Use of visual aids
Many of these events consist of talking heads and nothing else. While some include slides, speakers who generally don’t speak at any given time are on the side, becoming a distraction. A few have a combination of one speaker at a time with static slides.
The goal of these events is to convey information and convince people to buy something. Keynotes generally have one speaker, and that was the case here. Huang talked in front of his stove, which turned out to be decent staging in that it was visually attractive yet not distracting. They mixed up the content between static slides, videos, and visual demonstrations.
This mixing up of the content kept content interesting. More importantly, rather than just talking about the technology, NVIDIA reinforced the messages with visual demonstrations that drove the point home while keeping the audience focused on the screen and not on other things.
What is odd to me, given most of us are working at home, is that most seem to act like everyone was watching this from offices where there were no children crying or dogs barking. The presentation must hold the audience to the screen, and for that, you need visual variety and compelling images. NVIDIA did that, and coupled with the short segments, I had no problem staying focused on the content.
Using products in the presentation
Not everyone can do this. If you make cars, doing a presentation that used cars, as opposed to just showing them driving, isn’t a viable option. NVIDIA makes graphics products, so they showcased those products as part of the presentation. When talking about their advanced RTX graphics Omniverse collaborative platform, they used the RTX technology to help create demos and other presentation content.
You could see how teams working together could create photorealistic video content that was not only fun to watch but looked real. You couldn’t help but wonder what you might do with that technology, how it might spark your imagination, and even how you might create a uniquely magical, virtual world to explore. It was awesome, and rather than being glad I survived the talk, I immediately wanted to go back and watch some of the videos—particularly the Ray Tracing Omniverse demonstration. Here’s the segment for reference.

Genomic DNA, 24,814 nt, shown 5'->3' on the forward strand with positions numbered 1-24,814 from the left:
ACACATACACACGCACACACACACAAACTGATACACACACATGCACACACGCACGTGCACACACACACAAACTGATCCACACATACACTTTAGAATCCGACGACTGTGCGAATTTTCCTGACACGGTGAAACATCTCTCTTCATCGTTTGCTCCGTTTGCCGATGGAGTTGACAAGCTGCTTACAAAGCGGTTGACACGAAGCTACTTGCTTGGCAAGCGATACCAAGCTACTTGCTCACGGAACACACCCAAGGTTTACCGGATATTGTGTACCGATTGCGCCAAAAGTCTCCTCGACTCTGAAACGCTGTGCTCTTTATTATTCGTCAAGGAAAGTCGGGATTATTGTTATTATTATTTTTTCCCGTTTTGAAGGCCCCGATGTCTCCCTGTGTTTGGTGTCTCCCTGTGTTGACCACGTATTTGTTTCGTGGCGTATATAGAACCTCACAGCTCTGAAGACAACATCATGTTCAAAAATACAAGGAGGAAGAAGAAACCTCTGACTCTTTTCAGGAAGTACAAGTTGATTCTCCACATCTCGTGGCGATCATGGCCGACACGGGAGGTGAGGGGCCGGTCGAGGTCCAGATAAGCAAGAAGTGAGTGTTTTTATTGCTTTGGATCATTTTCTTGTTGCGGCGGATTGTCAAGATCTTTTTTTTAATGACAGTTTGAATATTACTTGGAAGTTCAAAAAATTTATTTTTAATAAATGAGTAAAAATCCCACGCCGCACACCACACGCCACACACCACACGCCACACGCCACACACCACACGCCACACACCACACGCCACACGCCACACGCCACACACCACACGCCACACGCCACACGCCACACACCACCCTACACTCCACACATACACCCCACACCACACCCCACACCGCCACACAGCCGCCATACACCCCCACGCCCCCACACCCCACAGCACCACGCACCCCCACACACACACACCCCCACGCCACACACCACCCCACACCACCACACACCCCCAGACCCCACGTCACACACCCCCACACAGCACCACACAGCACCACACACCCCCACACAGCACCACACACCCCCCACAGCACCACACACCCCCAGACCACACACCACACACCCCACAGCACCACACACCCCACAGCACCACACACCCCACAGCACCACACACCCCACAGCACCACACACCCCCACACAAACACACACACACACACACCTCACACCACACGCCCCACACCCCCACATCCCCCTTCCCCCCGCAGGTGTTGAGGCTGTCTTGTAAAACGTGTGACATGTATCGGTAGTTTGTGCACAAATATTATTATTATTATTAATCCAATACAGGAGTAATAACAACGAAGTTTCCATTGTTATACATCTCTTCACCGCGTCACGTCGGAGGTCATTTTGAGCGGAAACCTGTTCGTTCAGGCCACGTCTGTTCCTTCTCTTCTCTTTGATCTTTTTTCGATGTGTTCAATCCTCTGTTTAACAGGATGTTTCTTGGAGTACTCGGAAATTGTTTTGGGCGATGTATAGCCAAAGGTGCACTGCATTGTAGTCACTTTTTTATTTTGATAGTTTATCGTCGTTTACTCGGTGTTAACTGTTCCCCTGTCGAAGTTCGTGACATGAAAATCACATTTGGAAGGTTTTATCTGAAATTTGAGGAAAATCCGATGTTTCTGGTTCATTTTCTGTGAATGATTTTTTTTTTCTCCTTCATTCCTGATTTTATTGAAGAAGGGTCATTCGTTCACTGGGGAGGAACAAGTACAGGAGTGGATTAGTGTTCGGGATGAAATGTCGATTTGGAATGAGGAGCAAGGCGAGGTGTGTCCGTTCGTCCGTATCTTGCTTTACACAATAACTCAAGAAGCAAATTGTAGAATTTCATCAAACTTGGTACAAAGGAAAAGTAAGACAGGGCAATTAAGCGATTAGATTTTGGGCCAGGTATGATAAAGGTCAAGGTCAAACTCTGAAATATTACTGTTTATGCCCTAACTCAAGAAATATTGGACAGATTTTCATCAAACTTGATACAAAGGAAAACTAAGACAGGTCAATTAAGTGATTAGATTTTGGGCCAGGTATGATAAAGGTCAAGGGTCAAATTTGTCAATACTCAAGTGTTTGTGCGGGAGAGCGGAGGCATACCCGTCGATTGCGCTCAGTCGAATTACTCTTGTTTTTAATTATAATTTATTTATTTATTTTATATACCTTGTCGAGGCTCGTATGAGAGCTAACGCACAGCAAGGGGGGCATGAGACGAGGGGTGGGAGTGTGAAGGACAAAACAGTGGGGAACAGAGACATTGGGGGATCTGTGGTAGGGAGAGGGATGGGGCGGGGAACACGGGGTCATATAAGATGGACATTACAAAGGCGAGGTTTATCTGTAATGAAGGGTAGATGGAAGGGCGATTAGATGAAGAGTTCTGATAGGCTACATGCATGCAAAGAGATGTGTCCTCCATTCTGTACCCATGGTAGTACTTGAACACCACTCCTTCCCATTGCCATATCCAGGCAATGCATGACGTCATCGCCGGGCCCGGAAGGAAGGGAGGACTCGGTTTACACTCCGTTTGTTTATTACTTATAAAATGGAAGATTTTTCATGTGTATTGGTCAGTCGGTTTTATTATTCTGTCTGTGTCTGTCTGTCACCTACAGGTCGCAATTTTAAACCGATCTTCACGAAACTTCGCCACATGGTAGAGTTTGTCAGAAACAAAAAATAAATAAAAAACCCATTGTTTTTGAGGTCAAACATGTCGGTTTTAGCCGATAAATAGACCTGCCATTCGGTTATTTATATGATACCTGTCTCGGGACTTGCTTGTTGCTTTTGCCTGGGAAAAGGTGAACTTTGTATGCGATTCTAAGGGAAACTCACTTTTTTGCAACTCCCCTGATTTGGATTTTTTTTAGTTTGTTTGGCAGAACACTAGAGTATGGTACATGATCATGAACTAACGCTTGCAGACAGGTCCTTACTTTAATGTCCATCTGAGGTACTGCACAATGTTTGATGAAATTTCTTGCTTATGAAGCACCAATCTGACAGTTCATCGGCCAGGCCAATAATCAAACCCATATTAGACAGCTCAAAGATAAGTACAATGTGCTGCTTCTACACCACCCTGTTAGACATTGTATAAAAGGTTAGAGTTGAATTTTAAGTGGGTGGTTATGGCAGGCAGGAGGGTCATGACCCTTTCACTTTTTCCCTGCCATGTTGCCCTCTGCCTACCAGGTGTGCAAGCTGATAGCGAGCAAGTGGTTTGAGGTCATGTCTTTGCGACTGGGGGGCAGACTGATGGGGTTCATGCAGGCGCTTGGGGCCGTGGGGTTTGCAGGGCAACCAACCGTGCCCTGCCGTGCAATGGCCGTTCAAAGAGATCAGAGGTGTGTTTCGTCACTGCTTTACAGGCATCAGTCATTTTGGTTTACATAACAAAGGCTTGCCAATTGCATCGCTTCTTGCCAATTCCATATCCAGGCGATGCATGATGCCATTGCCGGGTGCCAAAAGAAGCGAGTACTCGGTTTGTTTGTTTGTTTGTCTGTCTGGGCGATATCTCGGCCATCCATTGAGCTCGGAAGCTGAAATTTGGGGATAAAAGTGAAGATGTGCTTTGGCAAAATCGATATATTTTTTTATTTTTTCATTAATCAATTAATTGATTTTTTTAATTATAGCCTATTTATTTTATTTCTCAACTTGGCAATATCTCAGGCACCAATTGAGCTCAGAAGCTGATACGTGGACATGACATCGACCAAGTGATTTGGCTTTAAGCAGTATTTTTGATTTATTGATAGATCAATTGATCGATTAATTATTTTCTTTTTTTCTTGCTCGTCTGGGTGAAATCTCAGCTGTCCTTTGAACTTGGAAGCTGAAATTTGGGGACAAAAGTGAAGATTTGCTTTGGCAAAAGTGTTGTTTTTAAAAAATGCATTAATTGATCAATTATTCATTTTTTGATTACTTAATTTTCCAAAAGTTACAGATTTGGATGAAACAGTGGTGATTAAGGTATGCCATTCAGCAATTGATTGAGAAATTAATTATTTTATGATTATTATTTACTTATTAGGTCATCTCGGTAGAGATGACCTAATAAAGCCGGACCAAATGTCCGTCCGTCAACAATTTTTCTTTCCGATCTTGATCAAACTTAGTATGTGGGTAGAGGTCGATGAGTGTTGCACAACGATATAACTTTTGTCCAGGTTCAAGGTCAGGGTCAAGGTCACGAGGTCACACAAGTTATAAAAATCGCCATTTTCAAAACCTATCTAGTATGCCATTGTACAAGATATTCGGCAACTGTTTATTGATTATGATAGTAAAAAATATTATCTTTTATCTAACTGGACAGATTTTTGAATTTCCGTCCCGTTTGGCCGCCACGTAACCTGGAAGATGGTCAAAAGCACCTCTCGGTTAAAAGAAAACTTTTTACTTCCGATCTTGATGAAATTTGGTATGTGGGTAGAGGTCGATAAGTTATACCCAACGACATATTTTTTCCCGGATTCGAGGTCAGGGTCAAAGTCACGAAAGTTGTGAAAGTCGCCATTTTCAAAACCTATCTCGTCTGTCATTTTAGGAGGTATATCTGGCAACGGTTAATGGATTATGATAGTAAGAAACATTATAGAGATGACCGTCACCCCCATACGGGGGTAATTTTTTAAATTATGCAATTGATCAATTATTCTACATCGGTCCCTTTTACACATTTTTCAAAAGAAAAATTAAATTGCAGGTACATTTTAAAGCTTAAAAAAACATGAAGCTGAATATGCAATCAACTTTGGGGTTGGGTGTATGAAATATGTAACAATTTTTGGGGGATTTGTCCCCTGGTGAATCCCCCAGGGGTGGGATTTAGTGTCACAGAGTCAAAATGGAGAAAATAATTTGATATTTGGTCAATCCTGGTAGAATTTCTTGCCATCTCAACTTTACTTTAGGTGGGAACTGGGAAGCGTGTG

One technology I expect will have a greater impact on future events is NVIDIA’s conversational AI technology, Jarvis. Using a real-time rendering and animation, they were able to demonstrate how a future Personal AI Assistant might use this technology, having a somewhat stilted conversation between Huang and the AI. I’ve often thought one of the mistakes Microsoft made with their Cortana Assistant was the lack of an animated avatar (something like this prototype showcased back in 2017). With this technology and a screen, Jarvis could fix this. This, I expect, will eventually be the future of Personal Assistants.
Wrapping up: Concluding strong
There is an age-old format we know drives better retention in audiences. That is, you summarize what you are going to say, present the detail, then close by re-summarizing. Or, tell them what you are going to tell them, tell them, and then tell them what you told them. Huang did this, but it had a more critical purpose this time. Because you could pick and choose segments, both the introduction and the close pointed the audience to elements they might be interested in.
One thing I’d expect next time is NVIDIA to use their Recommender Engine, one of their showcased offerings, to recommend the segments the audience should attend, and use their graphically enhanced conversational AI (Jarvis) to answer any questions in real-time that the attendee might have.
One more thing that is often forgotten is dessert. At a physical event, there is generally some kind of fun thing that wraps the event. For NVIDIA, at the end of the closing segment, they had a video of an orchestra playing the music from the I Am AI Video. It’s arguably one of the strongest showcases of a company’s aspirational capability I’ve seen.
Very nicely done.